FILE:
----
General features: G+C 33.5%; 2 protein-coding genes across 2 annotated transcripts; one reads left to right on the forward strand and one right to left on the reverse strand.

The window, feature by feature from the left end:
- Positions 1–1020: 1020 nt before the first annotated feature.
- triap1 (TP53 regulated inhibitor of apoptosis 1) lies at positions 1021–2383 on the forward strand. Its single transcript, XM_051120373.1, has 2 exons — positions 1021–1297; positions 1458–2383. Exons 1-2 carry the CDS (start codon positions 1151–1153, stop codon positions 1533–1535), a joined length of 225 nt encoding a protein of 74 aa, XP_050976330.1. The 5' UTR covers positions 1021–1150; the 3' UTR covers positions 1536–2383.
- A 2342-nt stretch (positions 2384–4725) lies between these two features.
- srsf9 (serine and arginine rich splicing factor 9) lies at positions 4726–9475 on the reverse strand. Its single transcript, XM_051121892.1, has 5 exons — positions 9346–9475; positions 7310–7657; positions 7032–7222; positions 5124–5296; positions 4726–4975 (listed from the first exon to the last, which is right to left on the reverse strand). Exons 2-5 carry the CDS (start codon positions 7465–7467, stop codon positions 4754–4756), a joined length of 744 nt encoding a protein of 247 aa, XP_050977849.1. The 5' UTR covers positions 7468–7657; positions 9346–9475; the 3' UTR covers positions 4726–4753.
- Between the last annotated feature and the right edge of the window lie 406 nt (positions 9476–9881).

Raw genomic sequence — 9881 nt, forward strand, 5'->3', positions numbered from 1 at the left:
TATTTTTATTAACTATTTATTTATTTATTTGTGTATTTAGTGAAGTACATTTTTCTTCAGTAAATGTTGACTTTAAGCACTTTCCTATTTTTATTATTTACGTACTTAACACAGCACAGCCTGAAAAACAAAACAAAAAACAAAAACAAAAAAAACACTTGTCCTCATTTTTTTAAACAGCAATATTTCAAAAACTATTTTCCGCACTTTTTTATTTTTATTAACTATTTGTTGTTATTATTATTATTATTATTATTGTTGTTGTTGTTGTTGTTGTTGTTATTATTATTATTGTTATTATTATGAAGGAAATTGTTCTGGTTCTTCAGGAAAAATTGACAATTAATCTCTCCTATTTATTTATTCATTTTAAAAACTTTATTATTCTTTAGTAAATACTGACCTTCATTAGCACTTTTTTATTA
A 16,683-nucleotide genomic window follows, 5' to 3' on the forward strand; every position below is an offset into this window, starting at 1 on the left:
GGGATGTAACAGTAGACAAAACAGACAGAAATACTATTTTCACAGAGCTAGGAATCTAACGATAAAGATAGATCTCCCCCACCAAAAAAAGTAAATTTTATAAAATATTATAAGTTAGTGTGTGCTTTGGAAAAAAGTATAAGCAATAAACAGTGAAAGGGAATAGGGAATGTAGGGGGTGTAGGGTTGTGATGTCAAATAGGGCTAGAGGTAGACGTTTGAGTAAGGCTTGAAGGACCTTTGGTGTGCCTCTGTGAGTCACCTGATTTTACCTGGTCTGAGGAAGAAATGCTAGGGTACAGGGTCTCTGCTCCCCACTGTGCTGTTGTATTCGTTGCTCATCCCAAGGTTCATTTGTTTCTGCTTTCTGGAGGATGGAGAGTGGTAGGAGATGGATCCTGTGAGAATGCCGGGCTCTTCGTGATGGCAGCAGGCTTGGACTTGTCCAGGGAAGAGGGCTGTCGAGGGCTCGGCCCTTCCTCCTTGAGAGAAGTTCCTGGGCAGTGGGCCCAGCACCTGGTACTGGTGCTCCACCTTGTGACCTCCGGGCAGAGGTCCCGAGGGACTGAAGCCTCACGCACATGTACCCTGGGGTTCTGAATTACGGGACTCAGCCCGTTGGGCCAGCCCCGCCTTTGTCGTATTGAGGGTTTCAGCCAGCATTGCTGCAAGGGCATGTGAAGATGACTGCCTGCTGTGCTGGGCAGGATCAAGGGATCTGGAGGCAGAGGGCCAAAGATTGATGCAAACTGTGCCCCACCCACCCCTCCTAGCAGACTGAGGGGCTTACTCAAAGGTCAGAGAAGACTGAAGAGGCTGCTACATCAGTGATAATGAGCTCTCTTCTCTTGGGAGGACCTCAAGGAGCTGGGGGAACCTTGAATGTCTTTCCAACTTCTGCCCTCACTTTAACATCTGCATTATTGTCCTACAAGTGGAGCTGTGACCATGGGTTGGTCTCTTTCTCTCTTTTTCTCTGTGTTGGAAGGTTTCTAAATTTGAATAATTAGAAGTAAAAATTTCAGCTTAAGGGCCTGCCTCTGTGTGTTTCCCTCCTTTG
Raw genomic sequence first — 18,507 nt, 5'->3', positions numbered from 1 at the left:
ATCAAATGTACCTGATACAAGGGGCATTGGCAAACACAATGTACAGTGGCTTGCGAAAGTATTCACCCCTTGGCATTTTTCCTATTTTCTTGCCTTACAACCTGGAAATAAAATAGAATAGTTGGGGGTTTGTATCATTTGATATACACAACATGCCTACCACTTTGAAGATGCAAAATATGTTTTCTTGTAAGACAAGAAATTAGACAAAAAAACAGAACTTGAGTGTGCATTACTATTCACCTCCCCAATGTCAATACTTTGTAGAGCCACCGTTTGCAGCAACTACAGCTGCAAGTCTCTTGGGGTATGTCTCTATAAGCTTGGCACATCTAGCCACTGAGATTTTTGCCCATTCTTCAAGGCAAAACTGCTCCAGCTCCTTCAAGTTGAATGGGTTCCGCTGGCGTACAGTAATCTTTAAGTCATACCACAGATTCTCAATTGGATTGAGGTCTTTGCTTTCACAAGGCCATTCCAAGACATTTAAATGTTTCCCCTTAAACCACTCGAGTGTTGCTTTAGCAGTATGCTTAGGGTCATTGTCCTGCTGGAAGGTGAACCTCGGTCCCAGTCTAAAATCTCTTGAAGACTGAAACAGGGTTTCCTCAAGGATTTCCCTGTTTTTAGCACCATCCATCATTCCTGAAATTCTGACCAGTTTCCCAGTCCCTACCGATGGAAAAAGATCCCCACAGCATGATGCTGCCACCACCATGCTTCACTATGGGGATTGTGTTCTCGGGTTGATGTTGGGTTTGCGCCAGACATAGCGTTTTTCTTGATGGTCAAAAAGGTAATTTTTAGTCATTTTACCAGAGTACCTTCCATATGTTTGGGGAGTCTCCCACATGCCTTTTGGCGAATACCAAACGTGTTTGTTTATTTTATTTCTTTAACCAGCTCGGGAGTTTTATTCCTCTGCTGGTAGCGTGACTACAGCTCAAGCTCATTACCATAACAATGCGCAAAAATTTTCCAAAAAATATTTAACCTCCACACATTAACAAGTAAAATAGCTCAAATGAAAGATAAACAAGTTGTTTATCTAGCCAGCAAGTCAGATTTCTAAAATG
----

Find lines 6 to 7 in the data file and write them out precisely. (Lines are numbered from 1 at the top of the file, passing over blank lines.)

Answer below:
- srsf9 (serine and arginine rich splicing factor 9) lies at positions 4726–9475 on the reverse strand. Its single transcript, XM_051121892.1, has 5 exons — positions 9346–9475; positions 7310–7657; positions 7032–7222; positions 5124–5296; positions 4726–4975 (listed from the first exon to the last, which is right to left on the reverse strand). Exons 2-5 carry the CDS (start codon positions 7465–7467, stop codon positions 4754–4756), a joined length of 744 nt encoding a protein of 247 aa, XP_050977849.1. The 5' UTR covers positions 7468–7657; positions 9346–9475; the 3' UTR covers positions 4726–4753.
- Between the last annotated feature and the right edge of the window lie 406 nt (positions 9476–9881).